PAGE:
Cyber-attacks: Will your business be NZXT?

31 Aug 20

DDoS hit on NZ Stock Exchange emphasises need for robust cyber-risk governance

In the last full trading week of August 2020, several key markets of the New Zealand Stock Exchange were taken offline by “volumetric distributed denial of service” (DDoS) attacks from outside New Zealand that interrupted trading on four consecutive days.  The NZX was required to halt trading on its Main Board, Debt Market and Fonterra Shareholders Market and the NZX website was down for significant periods during the tail end of reporting season and had to work closely with its network service provider Spark and the GCSB to resolve network connectivity issues.

Not only has this led to serious concerns regarding NZX’s resilience, its vulnerability to cyber-risks and its reliance on Spark, it is also bringing into sharp focus the need for enterprises of all shapes and sizes to examine their internal processes around cyber-risk.

 

Wait, what is a DDoS attack?

A DDoS attack floods a machine or network with requests for information from multiple sources in a bid to overload it and stop other legitimate users from having their system calls fulfilled.  DDoS attacks are hard to track down, because they’re commonly embedded in malware such as MyDoom, WannaCry and other viruses/worms which infect millions of host computers worldwide without the host owner’s knowledge or consent, turning the computers into “zombies” on a botnet which execute commands at the attacker’s bidding.

The wide variety, availability, low cost and effectiveness of DDoS attack tools means that modern businesses are at an ever-increasing risk of targeted compromises of their key systems.  These frequently take the form of ransomware attacks, where cyber-attackers conduct low-level attacks against a system and warn the system owner that a more significant attack will be carried out if a ransom is not paid (in cryptocurrency, naturally).

 

They’re coming for you

We do not know at this stage if the NZX cyber-attack is a ransomware scheme, but in the past many of the most prominent attacks have focused on the critical IT infrastructure of financial institutions, presumably in part because they have the deepest pockets.  Indeed, the NZ government’s cybersecurity team CertNZ issued an alert in November 2019 warning that they had reports of extortion attempts by a Russian group called “Fancy Bear” targeting companies within the NZ financial sector and demanding a ransom to avoid DDoS attacks.  What’s more, the Reserve Bank estimated in early 20201Cyber incident cost estimates and the importance of building resilience, Vol 84, No. 2 February 2020 that the anticipated costs of cyber-attacks for the banking and insurance sectors in New Zealand could be as much as NZ$134m annually.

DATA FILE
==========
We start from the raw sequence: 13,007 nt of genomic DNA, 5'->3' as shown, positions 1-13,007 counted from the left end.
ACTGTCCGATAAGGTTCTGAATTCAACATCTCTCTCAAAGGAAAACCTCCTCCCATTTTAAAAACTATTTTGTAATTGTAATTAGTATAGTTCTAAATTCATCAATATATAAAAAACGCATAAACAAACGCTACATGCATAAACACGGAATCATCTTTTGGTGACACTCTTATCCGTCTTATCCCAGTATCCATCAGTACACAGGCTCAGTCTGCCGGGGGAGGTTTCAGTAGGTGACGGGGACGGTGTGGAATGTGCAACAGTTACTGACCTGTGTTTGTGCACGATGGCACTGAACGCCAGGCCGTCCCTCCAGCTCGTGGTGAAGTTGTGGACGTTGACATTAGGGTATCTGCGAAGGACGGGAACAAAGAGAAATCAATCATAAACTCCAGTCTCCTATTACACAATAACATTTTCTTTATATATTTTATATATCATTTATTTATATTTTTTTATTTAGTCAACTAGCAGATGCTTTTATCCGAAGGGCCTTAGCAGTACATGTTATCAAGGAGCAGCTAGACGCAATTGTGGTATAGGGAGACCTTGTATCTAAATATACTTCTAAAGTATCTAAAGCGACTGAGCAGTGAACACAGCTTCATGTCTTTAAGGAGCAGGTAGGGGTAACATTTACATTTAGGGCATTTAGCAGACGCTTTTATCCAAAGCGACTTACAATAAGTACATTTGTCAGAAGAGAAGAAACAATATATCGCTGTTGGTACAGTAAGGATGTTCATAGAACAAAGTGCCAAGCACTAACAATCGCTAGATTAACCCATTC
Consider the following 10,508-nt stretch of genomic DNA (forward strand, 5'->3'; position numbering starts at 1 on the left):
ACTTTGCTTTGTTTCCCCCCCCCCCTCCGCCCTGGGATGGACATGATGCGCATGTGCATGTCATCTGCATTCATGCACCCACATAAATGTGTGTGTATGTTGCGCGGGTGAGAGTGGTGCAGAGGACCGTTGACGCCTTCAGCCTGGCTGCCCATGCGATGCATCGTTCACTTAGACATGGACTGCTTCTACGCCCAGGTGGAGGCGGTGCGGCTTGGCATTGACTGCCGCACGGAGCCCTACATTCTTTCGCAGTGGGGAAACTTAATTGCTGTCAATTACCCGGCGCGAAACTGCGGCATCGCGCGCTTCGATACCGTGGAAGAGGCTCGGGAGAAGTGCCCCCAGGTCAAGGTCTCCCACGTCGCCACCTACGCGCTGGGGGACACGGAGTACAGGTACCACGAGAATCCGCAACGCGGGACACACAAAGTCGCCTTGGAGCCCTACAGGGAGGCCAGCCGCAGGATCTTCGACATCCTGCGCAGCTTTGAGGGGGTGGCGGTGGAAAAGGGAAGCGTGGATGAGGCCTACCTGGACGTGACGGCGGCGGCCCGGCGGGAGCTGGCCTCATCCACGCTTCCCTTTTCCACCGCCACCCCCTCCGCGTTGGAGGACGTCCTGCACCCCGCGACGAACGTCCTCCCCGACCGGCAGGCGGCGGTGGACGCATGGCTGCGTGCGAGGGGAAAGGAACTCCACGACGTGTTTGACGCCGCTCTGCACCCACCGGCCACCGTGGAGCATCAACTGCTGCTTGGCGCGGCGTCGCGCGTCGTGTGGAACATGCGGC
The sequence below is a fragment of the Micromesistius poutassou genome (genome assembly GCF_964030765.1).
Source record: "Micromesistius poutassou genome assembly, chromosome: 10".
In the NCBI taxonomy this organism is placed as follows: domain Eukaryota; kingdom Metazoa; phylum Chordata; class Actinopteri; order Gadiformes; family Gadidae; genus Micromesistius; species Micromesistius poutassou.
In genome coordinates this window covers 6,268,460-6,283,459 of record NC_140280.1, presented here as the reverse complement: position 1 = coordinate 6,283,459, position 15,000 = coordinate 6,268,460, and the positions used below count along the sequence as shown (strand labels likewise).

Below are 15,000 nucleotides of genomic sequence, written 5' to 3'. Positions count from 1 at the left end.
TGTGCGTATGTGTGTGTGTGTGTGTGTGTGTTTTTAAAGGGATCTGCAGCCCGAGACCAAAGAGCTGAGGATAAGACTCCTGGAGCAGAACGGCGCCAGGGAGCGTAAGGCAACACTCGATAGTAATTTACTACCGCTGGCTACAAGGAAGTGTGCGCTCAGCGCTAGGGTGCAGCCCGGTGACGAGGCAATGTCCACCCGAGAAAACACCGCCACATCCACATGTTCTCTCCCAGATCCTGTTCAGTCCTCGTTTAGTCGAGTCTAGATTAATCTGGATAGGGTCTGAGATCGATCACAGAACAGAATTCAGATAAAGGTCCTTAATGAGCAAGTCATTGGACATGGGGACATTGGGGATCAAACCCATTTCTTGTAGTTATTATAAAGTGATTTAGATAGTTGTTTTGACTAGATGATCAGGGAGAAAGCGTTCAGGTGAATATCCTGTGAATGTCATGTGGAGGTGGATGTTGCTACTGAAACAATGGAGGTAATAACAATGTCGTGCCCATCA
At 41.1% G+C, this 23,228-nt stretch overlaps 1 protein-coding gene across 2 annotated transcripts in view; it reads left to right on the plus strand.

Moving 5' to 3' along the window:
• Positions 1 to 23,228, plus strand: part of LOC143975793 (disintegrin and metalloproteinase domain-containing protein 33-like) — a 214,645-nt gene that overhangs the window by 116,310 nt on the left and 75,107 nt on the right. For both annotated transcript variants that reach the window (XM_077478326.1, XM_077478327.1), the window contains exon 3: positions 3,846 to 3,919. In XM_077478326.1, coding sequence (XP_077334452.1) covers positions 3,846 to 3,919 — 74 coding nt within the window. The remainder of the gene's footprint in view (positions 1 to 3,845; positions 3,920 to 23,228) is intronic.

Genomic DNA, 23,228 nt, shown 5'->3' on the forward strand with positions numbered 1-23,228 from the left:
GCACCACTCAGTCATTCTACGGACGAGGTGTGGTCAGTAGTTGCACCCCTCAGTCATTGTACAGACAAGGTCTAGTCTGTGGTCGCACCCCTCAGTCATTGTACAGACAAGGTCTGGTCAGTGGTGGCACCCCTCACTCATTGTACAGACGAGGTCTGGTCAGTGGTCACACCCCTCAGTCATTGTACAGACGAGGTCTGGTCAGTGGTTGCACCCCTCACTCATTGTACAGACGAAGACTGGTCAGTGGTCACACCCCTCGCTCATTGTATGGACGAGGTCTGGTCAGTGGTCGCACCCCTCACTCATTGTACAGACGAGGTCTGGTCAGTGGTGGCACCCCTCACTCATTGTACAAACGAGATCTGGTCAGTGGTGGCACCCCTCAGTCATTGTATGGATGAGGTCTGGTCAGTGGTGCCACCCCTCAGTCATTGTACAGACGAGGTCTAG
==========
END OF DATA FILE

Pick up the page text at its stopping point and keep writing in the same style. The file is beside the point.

As tempting as it may be to think cyber-attackers are not interested your business, that perception has well and truly shifted in 2020.  Recent surveys in the US 2Wall Street Journal / Vistage Small Business CEO survey, May 2020 and in NZ 3COVID-19 Remote Working Employee Pulse Survey, University of Otago’s Work Futures Otago Group, May 2020 suggest that the vast majority of SMEs have moved to some form of remote working as a result of COVID-19 and that most employees wish to continue working remotely at least part of the time after lockdowns.  Employees who work from home are increasingly dependent on IT that might have less security than their work setup, with the result that now even small businesses are in the firing line.  And cyber-criminals aren’t just interested in the troves of customer data (such as credit card numbers) you may hold, but anything that could potentially be of commercial value, including customer lists, commercial contracts, business plans (including acquisition strategies), source code, trade secrets and other intellectual property.

IBM estimates 4Cost of a Data Breach Report2020 (https://www.ibm.com/security/data-breach) that the average total cost of a data breach in 2020 is US$3.9 million and that this cost could be minimised if organisations thoroughly planned and prepared for cyber-attacks.  So whether you are large or small, a giant financial services enterprise, an SME doing business through Facebook marketplace, or a government department, cyber-attacks are becoming more common and more diffuse. It is not a question of if, but when, so the time to prepare for it is now.

 

Managing risk before a cyber-attack

Happily, there are many steps that enterprises of all sizes can take to reduce the risk of a cyber-attack and its financial and reputational impact on your business.  Here are some key do’s and don’ts for you to consider before your enterprise is cyber-attacked:

  • DO discuss cybersecurity around the board table – as the Institute of Directors succinctly said it, “put cybersecurity on the agenda before it becomes the agenda5Cyber-Risk Practice Guide, 2015. Cyber-risk is not just an IT issue but presents risks enterprise-wide, particularly given our increasing dependence on both IT and always-on connectivity.  Directors should: